On Wednesday night, Republican presidential nominee Mitt Romney made news by substantially “etch-a-sketching” the tax policy he had been running on since the GOP primaries began. In making up policy on the fly, he promised that his tax cuts would be entirely revenue-neutral, that he would cut taxes on the middle class, and that he would not cut taxes on high-income earners. Taken together with his specific tax cutting plans, these pledges violate basic rules of arithmetic.
Early on in the debate, Romney disputed President Obama’s claim that the former governor’s central economic plan was a $5 trillion tax cut on top of extending the Bush-era tax cuts:
“First of all, I don’t have a $5 trillion tax cut. I don’t have a tax cut of a scale that you’re talking about. My view is that we ought to provide tax relief to people in the middle class. But I’m not going to reduce the share of taxes paid by high-income people.”
I’ve gone over these numbers before, but it’s worth a quick refresher about the broad thrust of what’s wrong with this claim: Romney is hugely specific about just how he’ll cut taxes (mostly for high-income earners) but refuses to specify any real-world offset though the “base-broadening” that he’s promising.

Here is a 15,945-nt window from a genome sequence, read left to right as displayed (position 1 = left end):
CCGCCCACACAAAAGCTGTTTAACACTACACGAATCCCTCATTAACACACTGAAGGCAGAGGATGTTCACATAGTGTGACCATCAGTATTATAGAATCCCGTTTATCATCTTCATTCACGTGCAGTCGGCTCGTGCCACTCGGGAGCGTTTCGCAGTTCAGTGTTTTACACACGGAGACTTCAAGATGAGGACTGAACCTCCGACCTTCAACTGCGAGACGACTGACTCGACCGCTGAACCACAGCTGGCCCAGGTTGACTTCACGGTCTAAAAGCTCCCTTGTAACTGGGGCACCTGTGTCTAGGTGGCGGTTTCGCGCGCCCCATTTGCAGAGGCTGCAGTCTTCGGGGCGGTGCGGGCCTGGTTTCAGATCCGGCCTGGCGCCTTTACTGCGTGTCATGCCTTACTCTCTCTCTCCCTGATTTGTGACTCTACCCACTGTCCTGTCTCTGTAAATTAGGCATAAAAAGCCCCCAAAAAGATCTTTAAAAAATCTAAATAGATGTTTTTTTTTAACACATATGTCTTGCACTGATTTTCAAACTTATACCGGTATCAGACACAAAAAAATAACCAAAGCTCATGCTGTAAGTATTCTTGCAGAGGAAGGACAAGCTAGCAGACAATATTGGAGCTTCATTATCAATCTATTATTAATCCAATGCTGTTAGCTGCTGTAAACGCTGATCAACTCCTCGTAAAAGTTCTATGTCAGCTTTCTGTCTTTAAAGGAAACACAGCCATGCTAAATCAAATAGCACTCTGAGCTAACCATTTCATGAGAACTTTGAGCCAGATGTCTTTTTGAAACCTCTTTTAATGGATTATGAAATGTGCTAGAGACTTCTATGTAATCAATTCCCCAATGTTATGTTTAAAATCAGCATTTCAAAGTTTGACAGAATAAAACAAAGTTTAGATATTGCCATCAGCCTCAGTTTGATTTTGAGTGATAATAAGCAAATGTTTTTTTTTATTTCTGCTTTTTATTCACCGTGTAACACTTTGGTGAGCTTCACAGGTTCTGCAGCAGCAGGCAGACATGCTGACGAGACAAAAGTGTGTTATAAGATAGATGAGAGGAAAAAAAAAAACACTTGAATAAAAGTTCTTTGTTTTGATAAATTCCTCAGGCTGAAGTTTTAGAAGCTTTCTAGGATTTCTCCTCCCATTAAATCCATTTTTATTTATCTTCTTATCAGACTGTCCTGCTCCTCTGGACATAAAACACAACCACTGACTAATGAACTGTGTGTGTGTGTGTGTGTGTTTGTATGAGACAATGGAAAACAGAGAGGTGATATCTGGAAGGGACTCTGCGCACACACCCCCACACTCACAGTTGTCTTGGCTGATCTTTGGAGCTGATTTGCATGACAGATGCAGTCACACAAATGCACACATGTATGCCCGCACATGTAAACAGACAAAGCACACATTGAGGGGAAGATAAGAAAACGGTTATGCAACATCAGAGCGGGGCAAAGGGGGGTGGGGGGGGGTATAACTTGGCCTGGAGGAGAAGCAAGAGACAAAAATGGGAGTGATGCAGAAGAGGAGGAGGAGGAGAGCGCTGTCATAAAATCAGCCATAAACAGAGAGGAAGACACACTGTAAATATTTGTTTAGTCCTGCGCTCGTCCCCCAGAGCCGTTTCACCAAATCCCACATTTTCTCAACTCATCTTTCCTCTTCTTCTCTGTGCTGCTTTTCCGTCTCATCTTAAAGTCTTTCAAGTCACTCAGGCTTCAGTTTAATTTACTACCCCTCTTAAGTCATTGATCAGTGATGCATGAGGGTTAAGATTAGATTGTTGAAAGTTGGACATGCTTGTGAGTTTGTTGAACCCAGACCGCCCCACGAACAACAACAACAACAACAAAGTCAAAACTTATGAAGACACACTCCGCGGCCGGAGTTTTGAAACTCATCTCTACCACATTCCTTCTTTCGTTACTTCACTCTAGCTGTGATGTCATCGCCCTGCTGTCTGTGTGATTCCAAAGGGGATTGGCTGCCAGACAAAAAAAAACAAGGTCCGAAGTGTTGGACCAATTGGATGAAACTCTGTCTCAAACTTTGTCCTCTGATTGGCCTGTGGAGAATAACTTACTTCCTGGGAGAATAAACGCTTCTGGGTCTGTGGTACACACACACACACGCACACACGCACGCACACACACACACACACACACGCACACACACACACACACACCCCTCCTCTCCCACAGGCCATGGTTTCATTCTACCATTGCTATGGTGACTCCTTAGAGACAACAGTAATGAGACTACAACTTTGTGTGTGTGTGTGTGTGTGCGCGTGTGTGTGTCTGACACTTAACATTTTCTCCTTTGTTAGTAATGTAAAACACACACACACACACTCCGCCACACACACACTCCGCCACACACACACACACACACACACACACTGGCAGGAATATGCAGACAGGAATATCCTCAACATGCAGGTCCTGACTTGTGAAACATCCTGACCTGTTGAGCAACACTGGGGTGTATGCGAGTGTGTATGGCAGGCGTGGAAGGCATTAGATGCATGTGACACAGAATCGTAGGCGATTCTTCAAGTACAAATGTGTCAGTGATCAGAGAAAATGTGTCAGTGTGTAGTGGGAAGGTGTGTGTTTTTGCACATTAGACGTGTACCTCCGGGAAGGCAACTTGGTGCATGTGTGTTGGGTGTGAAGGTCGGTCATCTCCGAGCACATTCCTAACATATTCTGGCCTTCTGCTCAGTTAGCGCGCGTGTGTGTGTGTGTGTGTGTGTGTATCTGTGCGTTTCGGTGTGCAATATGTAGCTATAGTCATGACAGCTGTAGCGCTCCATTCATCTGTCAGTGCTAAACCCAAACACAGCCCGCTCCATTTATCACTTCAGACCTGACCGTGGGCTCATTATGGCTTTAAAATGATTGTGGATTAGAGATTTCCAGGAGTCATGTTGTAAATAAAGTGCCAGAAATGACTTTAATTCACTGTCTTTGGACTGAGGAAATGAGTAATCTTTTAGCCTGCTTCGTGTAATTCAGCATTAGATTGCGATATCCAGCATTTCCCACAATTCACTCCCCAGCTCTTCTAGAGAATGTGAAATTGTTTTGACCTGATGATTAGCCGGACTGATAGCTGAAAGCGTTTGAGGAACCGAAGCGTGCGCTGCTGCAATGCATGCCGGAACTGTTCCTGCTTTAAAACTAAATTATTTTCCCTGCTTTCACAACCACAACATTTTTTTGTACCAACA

Romney initially proposed repealing the estate tax; eliminating capital gains, dividends, and interest taxation for households with adjusted gross income under $100,000 ($200,000 for married taxpayers filing jointly); cutting the corporate income tax rate from 35 percent to 25 percent; eliminating the corporate alternative minimum tax (AMT); and repealing new taxes from the Affordable Care Act. This $2.7 trillion package of tax cuts would be entirely deficit-financed—indeed repealing business tax loopholes would only be used to offset further corporate income tax rate reductions below 25 percent. Romney subsequently proposed reducing all individual income marginal tax rates by 20 percent and fully eliminating the AMT, claiming that this round of tax cuts would be both revenue-neutral (i.e., financed with “base-broadening”) and distributionally neutral. If this second round were fully deficit-financed, the cost of Romney’s tax plan would increase by $3.4 trillion, rising to $6.1 trillion. (The $5 trillion figure being cited on the campaign roughly multiplies the Tax Policy Center’s (TPC) revenue estimate for 2015 by 10, as budgets are usually analyzed over a 10-year window, whereas I have indexed tax cuts to nominal GDP.)